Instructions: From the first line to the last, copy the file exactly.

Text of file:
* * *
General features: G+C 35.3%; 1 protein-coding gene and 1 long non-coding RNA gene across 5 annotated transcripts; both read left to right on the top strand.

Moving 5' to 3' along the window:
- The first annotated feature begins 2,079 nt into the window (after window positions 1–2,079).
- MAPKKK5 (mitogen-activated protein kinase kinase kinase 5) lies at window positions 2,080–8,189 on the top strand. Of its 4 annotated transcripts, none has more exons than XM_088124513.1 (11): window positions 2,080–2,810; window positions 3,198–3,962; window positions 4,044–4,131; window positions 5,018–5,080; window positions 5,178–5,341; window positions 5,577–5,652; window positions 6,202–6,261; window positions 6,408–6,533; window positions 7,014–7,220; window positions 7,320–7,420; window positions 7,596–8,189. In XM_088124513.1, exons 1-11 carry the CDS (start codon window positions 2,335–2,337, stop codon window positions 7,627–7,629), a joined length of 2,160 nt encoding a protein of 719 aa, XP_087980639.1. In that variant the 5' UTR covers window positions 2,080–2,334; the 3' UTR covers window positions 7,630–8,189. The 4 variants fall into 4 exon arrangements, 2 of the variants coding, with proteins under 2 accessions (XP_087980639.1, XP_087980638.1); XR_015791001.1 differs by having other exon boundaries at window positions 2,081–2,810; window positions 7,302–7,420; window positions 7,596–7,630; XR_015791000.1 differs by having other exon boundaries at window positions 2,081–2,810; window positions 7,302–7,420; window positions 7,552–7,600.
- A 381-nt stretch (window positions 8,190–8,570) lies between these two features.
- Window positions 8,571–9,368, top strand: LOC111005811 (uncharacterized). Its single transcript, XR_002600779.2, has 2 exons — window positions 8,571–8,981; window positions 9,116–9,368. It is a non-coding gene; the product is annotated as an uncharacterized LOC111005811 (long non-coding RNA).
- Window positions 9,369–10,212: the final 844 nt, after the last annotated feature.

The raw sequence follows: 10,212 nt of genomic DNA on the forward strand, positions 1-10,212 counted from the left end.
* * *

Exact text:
General features: G+C 35.3%; 1 protein-coding gene and 1 long non-coding RNA gene across 5 annotated transcripts; both read left to right on the top strand.

Moving 5' to 3' along the window:
- The first annotated feature begins 2,079 nt into the window (after window positions 1–2,079).
- MAPKKK5 (mitogen-activated protein kinase kinase kinase 5) lies at window positions 2,080–8,189 on the top strand. Of its 4 annotated transcripts, none has more exons than XM_088124513.1 (11): window positions 2,080–2,810; window positions 3,198–3,962; window positions 4,044–4,131; window positions 5,018–5,080; window positions 5,178–5,341; window positions 5,577–5,652; window positions 6,202–6,261; window positions 6,408–6,533; window positions 7,014–7,220; window positions 7,320–7,420; window positions 7,596–8,189. In XM_088124513.1, exons 1-11 carry the CDS (start codon window positions 2,335–2,337, stop codon window positions 7,627–7,629), a joined length of 2,160 nt encoding a protein of 719 aa, XP_087980639.1. In that variant the 5' UTR covers window positions 2,080–2,334; the 3' UTR covers window positions 7,630–8,189. The 4 variants fall into 4 exon arrangements, 2 of the variants coding, with proteins under 2 accessions (XP_087980639.1, XP_087980638.1); XR_015791001.1 differs by having other exon boundaries at window positions 2,081–2,810; window positions 7,302–7,420; window positions 7,596–7,630; XR_015791000.1 differs by having other exon boundaries at window positions 2,081–2,810; window positions 7,302–7,420; window positions 7,552–7,600.
- A 381-nt stretch (window positions 8,190–8,570) lies between these two features.
- Window positions 8,571–9,368, top strand: LOC111005811 (uncharacterized). Its single transcript, XR_002600779.2, has 2 exons — window positions 8,571–8,981; window positions 9,116–9,368. It is a non-coding gene; the product is annotated as an uncharacterized LOC111005811 (long non-coding RNA).
- Window positions 9,369–10,212: the final 844 nt, after the last annotated feature.

The raw sequence follows: 10,212 nt of genomic DNA on the forward strand, positions 1-10,212 counted from the left end.